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April 13th, 2009

Chris Linder: Live from the Bering Sea

Posted by Chris Linder

On April 3rd, photographer Chris Linder and science writer Helen Fields joined a team of 38 scientists for a 40-day expedition to study the impact of climate change on the Bering Sea ecosystem. While crisscrossing the Bering Sea, the science team will be collecting tiny marine plants and animals, water samples, ice cores, mud—in short, data on just about everything that defines this environment. Chris and Helen will post photo essays, sounds, and videos to the Polar Discovery website every day, as part of the Live from the Poles project, which is funded by the National Science Foundation and the Richard King Mellon Foundation. And every Monday Chris will share his favorite images here, explaining why he likes them, how he shot them, and why you should care about climate change in the Bering Sea. Don’t miss Chris’s insightful posts on writing the grants for such science-based photo expeditions and preparing for a sub-zero photo shoot.
The Healy at night. Photo by Chris Linder, courtesy WHOI

Floodlights light up the twilight sky on the Coast Guard icebreaker Healy. Photo by Chris Linder, WHOI

It’s 11pm, and the sky has just melted into the electric blue of twilight. I’m covered head-to-toe in fleece but the wind is still sneaking chilly fingers down my back. Stretched out in front of me is 420 feet of US Coast Guard icebreaker, and at my back is the ice-covered water of the Bering Sea. The crew has just turned on the icebreaking floodlights, and the beams stab out into the night like dueling light sabers. All I need now is for the ice to cooperate. Too much sea ice, and the vibration of the ship’s hull crunching through it, will destroy my 6-second exposure. I wait, gloved finger on the cable release and my other hand on a tripod leg, until I feel the vibrations subside. The ship turns, the full moon slips behind a cloud… Click. Mirror up. Click. Shutter open. Thunk. Shutter closed, mirror down.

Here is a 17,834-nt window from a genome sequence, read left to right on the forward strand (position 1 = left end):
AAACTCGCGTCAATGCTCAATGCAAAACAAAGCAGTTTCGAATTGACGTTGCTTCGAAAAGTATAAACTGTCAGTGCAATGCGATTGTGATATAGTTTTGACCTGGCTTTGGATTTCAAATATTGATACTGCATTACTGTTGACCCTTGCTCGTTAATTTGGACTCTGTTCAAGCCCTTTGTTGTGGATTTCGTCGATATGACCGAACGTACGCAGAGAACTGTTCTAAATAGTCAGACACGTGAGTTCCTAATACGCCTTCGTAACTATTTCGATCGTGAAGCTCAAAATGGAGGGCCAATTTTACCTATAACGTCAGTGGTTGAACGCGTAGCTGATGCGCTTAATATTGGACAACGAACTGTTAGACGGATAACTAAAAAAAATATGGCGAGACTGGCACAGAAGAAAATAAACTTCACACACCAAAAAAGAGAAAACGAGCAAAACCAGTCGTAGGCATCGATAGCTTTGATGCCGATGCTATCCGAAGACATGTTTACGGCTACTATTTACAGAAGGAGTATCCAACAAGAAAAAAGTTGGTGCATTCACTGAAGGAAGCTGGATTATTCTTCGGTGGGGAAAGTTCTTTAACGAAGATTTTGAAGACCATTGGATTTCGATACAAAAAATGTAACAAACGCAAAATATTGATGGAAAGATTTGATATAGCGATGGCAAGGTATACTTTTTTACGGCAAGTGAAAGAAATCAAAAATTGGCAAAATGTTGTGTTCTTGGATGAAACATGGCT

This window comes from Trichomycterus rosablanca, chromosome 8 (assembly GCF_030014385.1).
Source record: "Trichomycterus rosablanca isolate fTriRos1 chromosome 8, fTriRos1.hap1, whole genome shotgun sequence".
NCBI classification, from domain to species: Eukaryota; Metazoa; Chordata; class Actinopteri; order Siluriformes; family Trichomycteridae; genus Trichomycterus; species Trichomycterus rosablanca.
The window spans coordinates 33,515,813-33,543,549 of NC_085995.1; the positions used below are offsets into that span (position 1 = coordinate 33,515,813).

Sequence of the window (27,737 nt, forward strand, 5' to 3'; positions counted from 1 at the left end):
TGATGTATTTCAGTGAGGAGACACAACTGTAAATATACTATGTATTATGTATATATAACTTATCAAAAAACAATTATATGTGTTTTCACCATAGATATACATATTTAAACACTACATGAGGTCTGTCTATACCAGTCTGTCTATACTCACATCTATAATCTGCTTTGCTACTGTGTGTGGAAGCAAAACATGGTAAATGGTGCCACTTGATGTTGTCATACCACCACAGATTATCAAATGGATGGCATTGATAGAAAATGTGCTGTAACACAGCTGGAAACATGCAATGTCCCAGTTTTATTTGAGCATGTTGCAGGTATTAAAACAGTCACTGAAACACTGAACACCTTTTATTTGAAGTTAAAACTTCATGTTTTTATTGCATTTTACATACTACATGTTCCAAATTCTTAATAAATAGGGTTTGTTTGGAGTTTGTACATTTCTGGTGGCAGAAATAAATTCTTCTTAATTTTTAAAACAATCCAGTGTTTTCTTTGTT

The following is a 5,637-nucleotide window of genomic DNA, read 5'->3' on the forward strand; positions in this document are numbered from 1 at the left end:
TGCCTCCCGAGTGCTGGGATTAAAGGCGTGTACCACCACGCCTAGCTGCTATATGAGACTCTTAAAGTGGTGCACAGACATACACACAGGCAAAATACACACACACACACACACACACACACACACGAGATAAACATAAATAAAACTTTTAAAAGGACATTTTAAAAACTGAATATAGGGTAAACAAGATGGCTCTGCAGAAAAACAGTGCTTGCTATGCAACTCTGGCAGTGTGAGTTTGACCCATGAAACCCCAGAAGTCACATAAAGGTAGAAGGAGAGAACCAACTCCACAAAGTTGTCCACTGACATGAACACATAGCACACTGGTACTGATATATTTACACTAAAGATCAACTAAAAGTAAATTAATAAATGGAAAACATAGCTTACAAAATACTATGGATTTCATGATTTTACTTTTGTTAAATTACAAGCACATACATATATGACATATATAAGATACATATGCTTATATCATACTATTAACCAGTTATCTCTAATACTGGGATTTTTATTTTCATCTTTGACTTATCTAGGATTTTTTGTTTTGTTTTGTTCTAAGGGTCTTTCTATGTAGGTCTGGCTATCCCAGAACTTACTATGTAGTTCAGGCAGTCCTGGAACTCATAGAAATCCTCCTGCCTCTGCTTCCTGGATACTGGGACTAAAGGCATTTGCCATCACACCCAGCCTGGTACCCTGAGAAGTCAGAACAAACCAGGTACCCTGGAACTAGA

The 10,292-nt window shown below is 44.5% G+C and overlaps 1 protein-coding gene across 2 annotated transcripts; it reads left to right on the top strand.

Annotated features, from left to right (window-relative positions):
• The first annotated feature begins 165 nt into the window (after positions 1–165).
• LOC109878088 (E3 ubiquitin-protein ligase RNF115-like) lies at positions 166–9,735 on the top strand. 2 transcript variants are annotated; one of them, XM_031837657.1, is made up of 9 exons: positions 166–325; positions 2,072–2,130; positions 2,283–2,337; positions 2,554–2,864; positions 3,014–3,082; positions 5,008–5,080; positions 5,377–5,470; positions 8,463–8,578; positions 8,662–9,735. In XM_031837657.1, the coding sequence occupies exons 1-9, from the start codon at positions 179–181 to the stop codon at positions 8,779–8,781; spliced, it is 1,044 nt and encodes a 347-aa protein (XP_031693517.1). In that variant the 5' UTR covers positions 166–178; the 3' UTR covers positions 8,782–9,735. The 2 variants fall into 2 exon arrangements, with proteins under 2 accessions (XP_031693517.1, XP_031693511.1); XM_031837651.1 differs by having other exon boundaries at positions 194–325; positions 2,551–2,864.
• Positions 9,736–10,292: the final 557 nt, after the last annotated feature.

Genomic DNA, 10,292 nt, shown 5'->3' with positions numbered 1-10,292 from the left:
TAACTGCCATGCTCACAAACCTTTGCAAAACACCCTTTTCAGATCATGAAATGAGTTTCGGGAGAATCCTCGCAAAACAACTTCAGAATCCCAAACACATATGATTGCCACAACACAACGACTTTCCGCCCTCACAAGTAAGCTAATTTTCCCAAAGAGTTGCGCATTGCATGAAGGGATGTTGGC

This first week has taught me that the best light in the Bering Sea happens after the sun goes down. For the first five days, we had nothing but lead-gray overcast skies. I can only do so much with a plain white, no-contrast background. Night to the rescue. As soon as it started to get dark on that first night, the deck lights came on and bathed the scientists and sea ice with beautiful light. Since then I’ve spent as much time as possible shooting the “available darkness” between dusk and dawn.

Speaking of dusk, it’s getting late, the ship is stopped, and instruments are about to go in the water. It’s time to zip up the exposure suit, pull on my waterproof, steel-toed boots and hard hat, and hit the deck with shutter blazing.

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